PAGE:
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Ethical Breeding Steps for Fun and Success

Cat breeding is an expensive, time-consuming hobby.
Here is an easy five-step formula for becoming an ethical and respected breeder in the Fancy without facing heartaches and making mistakes.

Step 1—Gaining Knowledge

A good breeder needs a firm goal that is specific towards the betterment of the bread in some way. To create a measurable goal, you need a strong education in breed standards, health, look and temperament, and genetics. Get ready to do some research in these areas.

Gain knowledge about the breed standard

  • Find a breed standard on a major cat registry website or correspond with a current cat breeder
  • Attend a show hall to see winning cats in action and find a breed that suits your taste
  • Do not attempt to change the breed standard as it is a long and difficult process for an experienced breeder.

Gain knowledge about the breed’s health

  • Be ethical. Know how to keep your cats healthy throughout their lifespan.
  • Other breeders can be a great resource to ask how to avoid health issues and eliminate them from your breeding lines.
  • Consult books or the internet about the breed’s health.

Gain knowledge about the breed’s look

  • Decide on a color division. Not all breed’s color mixes are allow for showing.
  • Learn about the breed’s aesthetic faults and disqualifications.
  • Determine a winning look for the breed you wish to show. Have an objective for the qualities you wish to emphasize on the show floor.

Gain knowledge in genetics and feline husbandry

  • Genetics can help you predict if the cats you breed together will produce the dream kittens you wish to produce.
  • Genetics can help you avoid inbreeding and free your line from health problems.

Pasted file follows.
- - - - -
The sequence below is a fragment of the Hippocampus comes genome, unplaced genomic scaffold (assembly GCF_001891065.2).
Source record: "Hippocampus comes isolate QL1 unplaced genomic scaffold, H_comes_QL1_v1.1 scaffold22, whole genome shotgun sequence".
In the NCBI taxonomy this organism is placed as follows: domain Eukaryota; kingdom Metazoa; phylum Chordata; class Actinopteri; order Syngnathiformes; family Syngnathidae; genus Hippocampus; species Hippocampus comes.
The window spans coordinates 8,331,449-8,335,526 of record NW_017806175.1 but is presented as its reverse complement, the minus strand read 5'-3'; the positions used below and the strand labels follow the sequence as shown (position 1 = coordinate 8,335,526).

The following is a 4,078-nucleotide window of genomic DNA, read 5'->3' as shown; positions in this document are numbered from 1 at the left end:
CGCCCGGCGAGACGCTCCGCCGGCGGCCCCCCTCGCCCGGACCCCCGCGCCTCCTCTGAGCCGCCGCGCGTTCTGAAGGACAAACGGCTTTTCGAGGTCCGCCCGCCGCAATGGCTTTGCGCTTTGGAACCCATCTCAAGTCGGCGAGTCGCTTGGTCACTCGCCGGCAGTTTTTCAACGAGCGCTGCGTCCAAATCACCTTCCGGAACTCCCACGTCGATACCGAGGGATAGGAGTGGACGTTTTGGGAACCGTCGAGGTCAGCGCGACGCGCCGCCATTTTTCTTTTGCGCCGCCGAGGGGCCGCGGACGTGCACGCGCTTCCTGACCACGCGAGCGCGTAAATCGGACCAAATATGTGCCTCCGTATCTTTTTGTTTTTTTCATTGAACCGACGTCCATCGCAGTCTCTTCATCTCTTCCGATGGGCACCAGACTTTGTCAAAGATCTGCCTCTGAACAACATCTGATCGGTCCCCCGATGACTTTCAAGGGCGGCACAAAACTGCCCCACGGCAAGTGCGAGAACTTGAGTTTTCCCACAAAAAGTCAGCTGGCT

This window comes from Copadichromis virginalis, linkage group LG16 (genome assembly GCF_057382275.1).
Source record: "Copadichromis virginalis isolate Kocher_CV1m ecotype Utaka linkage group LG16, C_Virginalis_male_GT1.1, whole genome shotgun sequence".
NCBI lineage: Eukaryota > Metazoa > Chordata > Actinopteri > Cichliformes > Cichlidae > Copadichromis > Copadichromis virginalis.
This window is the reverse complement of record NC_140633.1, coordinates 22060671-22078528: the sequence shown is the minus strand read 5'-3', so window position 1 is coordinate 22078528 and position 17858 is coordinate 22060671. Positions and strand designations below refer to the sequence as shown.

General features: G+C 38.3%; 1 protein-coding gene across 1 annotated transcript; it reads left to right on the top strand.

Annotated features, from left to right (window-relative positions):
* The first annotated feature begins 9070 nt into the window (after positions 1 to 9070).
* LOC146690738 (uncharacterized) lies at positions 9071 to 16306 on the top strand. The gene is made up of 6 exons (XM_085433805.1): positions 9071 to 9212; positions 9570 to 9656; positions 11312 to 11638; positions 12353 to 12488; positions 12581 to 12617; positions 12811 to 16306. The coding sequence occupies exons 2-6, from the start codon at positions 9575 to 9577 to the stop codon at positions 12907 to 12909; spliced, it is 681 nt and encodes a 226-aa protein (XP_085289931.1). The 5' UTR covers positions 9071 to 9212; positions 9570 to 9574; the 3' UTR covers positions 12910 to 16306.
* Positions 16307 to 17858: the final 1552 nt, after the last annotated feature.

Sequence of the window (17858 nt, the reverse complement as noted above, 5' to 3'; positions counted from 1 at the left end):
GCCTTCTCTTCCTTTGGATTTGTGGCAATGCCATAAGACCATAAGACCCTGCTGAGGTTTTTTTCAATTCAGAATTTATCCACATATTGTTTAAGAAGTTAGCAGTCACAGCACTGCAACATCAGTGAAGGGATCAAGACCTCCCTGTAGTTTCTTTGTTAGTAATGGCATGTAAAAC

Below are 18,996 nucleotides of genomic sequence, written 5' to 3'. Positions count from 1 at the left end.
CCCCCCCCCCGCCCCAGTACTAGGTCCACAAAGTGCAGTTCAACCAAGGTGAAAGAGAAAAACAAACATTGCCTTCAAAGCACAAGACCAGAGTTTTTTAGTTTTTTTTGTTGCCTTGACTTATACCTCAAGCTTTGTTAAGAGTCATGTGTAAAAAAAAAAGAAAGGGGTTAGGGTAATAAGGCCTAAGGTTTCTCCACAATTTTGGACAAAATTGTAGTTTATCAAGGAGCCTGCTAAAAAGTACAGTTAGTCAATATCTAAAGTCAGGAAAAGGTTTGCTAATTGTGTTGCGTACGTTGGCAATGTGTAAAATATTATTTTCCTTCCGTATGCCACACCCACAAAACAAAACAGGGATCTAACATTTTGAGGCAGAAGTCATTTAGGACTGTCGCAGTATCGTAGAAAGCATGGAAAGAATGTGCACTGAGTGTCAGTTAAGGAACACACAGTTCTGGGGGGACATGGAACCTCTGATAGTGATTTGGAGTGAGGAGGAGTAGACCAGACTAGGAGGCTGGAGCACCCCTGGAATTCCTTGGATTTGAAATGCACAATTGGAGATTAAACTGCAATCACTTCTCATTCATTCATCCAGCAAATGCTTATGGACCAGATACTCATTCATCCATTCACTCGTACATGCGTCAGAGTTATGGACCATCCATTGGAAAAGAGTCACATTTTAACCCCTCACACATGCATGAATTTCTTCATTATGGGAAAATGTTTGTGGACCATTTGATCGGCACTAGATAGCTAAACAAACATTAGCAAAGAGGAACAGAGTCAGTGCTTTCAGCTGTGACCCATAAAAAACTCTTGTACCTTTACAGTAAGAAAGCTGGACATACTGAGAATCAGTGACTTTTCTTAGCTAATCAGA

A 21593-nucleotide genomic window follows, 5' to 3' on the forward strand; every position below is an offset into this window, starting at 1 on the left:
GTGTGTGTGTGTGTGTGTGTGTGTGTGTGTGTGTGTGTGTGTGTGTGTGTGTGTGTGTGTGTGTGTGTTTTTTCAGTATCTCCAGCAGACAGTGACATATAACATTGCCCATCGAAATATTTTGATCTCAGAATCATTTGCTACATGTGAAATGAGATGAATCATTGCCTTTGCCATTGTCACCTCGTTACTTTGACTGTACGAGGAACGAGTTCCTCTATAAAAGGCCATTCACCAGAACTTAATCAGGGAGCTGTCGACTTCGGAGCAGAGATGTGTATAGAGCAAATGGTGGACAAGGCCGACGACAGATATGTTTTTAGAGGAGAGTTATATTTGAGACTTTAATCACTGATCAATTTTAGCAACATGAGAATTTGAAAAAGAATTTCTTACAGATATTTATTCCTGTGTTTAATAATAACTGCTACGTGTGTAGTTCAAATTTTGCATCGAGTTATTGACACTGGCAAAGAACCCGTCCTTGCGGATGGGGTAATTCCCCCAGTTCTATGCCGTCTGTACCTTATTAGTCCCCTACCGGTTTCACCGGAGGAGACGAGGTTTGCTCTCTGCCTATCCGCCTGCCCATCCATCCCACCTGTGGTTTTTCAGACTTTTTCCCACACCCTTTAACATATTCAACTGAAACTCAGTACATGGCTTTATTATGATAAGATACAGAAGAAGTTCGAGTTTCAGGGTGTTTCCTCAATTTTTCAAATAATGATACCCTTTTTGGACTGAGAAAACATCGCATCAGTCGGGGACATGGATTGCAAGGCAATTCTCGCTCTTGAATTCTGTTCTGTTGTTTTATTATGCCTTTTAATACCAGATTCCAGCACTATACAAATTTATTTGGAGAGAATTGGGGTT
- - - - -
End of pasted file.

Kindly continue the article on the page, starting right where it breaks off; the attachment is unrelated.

• Feline husbandry can help keep your cats healthy and happy.

Step 2—Build a breeding program

  • Think of the number of cats you want and can have in your program
  • Consider how the cats you choose will be bread in the most effective way to reach your goal.
  • Write down the colors of your cats, their type, aspired lines, and pedigree for future reference.

Step 3—Prepare your home/cattery

  • Purchase pet supplies.
  • Create a comfortable space for your cats to sleep, play, and eat before purchasing.

Step 4—Purchase your cats

  • Do not compromise. Get the best cats to reach your goal. If needed, wait to buy the right pair of cats.

Step 5—Spay/Neuter

  • Showing a neutered cat
    • Looking at cats without buying one during the research process can be frustrating, and one must be extremely disciplined.
    • A neutered show cat might be a temporary and less costly alternative. Having a neutered show cat will enable you to visit many shows, develop a reputation, and get a head start on show grooming.
    • For such a cheap option, you will get to know many cats and people who will be sources for knowledge.
  • Spay/neuter cats that deteriorate the breed
    • Ethical policy that ensures the health and welfare of cats
    • Selling a neutered cat may motivate others to show a breed
    • Inspires respect from other breeders

Revision Rationale

Publishing for the web means taking an essay or article and making it appeal to the visual senses. This document was long, confusing, and disjointed. Instead of being informative, the writing style gave off an opinionated tone. My revisions focused on the visual elements of the writing by using bullet points and bolding the steps. I reduced the number of steps because I wanted the article to focus around a central bottom-line message: ethical breeding steps for fun and success. The author seemed overly focused on creating a 10-step plan, which over-complicates the process; thus, the reader becomes overwhelmed and is unwilling to take on a breeding program.

The revisions emphasize the research that goes into a breeding program by dividing categories of the process into sub-sections. The bullet points for Step 1 clearly identify the objectives a future cat breeder should keep in mind when exploring his or her options. The remainder of the article did not receive subsections because the points made were mainly more generalized reminders versus detailed how-to steps.